She says: “They’d joke about my stoma [a surgically-created opening from the intestine to the outside of the body], about how they’d like it to explode, how they’d like to see my uterus drop out, and worse things I can’t even repeat.”
Nicola says the remarks about her illness made her most angry because she felt they were offensive to other sufferers of Crohn’s disease and to the medical team who’d fought so hard to keep her alive.
When the police refused to help, Nicola approached the law firm Bains Cohen, which took her case onfor free. It wrote a letter to Facebook, pointing out breach of copyright because trolls were using Nicola’s own photograph.
Two weeks later, the fake profile was finally removed.
In the meantime, Nicola had to set about the harrowing task of collecting evidence for her court case.
She says: “I thought that if they wanted a war, I’d give them one.”
There was some solace. Nicola started to get support from ‘anti?trolls’ - an underground network of internet users who patrol Facebook to keep track of trolling’s worst excesses.
Nicola says: “People don’t realise it, but there’s a battle between good and evil being played out on the internet as we speak.
“The anti-trolls get no recognition, but they’re doing all they can to report and cross-reference information so that, one day, trolls will be tracked down and brought to account.”
In an attempt to exploit Nicola’s every vulnerability, trolls found her daughter Harley’s profile then doctored a picture of her and placed it on the body of a lap-dancer.
For Harley, who works for a promotions business, it has been unbearably painful to watch her mother suffering so much abuse.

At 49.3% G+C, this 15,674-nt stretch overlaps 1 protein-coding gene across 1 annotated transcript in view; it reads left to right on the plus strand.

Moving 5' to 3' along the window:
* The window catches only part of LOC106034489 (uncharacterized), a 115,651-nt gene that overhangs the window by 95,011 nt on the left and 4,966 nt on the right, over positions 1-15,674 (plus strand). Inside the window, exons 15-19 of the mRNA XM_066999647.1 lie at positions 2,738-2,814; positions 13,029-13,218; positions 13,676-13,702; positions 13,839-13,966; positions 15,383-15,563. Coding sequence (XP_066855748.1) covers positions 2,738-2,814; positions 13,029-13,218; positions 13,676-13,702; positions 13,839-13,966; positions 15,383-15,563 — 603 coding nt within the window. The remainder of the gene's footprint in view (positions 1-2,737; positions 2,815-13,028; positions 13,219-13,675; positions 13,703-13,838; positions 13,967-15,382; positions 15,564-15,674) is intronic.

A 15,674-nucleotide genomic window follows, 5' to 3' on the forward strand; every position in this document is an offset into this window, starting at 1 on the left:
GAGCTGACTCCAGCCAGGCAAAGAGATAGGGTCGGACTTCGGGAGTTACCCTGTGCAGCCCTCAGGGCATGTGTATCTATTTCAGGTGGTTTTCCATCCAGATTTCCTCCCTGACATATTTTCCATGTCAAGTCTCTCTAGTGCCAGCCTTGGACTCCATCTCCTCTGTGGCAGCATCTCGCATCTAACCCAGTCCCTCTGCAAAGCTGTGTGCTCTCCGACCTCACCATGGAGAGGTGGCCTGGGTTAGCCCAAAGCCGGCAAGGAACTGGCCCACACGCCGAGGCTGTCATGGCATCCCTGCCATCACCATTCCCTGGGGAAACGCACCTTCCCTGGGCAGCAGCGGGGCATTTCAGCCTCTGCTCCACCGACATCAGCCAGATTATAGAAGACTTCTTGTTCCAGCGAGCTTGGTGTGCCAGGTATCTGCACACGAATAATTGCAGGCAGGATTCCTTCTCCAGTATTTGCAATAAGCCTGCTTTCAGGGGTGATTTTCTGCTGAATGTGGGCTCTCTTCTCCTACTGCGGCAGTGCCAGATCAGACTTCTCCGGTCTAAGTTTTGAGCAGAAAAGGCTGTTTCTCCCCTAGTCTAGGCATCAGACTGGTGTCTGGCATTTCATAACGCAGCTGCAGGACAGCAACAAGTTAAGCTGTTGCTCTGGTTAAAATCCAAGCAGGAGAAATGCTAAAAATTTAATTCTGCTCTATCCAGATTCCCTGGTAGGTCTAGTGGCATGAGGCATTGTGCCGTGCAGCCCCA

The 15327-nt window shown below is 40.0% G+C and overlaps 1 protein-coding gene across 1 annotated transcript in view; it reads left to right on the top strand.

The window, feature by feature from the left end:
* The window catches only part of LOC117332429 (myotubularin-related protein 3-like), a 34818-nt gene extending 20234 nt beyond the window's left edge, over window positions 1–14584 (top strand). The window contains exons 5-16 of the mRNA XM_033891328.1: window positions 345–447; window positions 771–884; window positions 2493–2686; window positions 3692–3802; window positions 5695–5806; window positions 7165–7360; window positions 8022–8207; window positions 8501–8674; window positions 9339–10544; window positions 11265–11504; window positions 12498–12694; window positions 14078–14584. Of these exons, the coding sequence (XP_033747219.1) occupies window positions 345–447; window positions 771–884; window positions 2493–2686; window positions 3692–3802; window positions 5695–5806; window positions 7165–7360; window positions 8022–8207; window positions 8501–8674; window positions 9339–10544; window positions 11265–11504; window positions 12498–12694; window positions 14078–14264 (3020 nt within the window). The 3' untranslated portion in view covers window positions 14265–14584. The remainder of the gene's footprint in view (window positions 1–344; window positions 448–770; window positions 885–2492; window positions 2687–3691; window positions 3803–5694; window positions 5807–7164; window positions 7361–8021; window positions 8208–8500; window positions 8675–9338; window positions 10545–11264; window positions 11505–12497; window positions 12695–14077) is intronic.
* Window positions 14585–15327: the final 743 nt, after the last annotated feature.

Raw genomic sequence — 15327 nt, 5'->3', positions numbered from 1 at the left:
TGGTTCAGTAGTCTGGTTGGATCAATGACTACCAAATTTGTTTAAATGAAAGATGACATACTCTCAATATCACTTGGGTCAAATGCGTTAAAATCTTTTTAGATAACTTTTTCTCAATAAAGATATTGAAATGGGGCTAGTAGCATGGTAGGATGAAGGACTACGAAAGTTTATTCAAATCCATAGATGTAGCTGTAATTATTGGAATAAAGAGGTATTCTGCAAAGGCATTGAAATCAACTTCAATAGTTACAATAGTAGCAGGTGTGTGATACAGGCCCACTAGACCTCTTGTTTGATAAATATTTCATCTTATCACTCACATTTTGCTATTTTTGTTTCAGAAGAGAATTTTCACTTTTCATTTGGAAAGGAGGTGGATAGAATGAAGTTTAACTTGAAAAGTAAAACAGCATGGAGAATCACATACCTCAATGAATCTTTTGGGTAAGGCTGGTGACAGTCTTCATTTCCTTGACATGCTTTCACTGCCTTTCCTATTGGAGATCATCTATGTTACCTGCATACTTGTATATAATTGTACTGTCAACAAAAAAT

She says: ‘”he stress makes Mum’s condition so much worse, and not being able to answer back has made me feel so helpless. These people are unhinged. My mother’s a strong woman, and I’m proud of her because she’s done the right thing.”
On Mother’s Day in March, the trolls published Nicola’s home address on Facebook. She was so afraid that she started sleeping with the lights on and with a knife under her pillow.
Nicola is devastated that gullible members of the public have fallen for lies peddled by the trolls.
By this point she had been monitoring the trolls for a while and knew their screen names, so when she spotted others agreeing with them, she suspected members of the public fooled by the trolls’ lies were starting to join in.
She says: ‘”he most painful thing was when real people accepted what the trolls were saying was true: that I was a child abuser and drug dealer.
“One person said they’d like to set fire to me and urinate on my ashes because they believed what the trolls had said about me.
“That people are incapable of making up their own minds has changed my view of humankind. Watching people bait each other passes for entertainment in this day and age.
“It seems we’ve learned nothing since the days when Christians were thrown to the lions.”
Despite Nicola’s legal victory to make Facebook hand over information to help trace the trolls’ identities, the abuse against her is unabated.
The websites of her solicitors and of newspapers which have covered her case have been subjected to shameless attacks pouring scorn on Nicola and her fight for justice.
Her case is being watched with interest around the world. The next step is for legal papers to be served at Facebook’s California headquarters over the next six weeks.
Once Facebook has revealed her tormentors’ IPs - the unique number every computer has which can allow its user to be traced -investigators can identify them and start criminal proceedings.
Nicola has vowed she will not give up her fight to bring them to justice, even if doctors order her to do so for the sake of her health.
“These are dangerous people. If this is what they are doing online, what are their activities offline?
“Even now, they’re bragging that they will escape. But they’re wrong. The tide is turning against them.
“I look forward to looking across a courtroom into the eyes of the trollswho once thought they were so untouchable.” - Daily Mail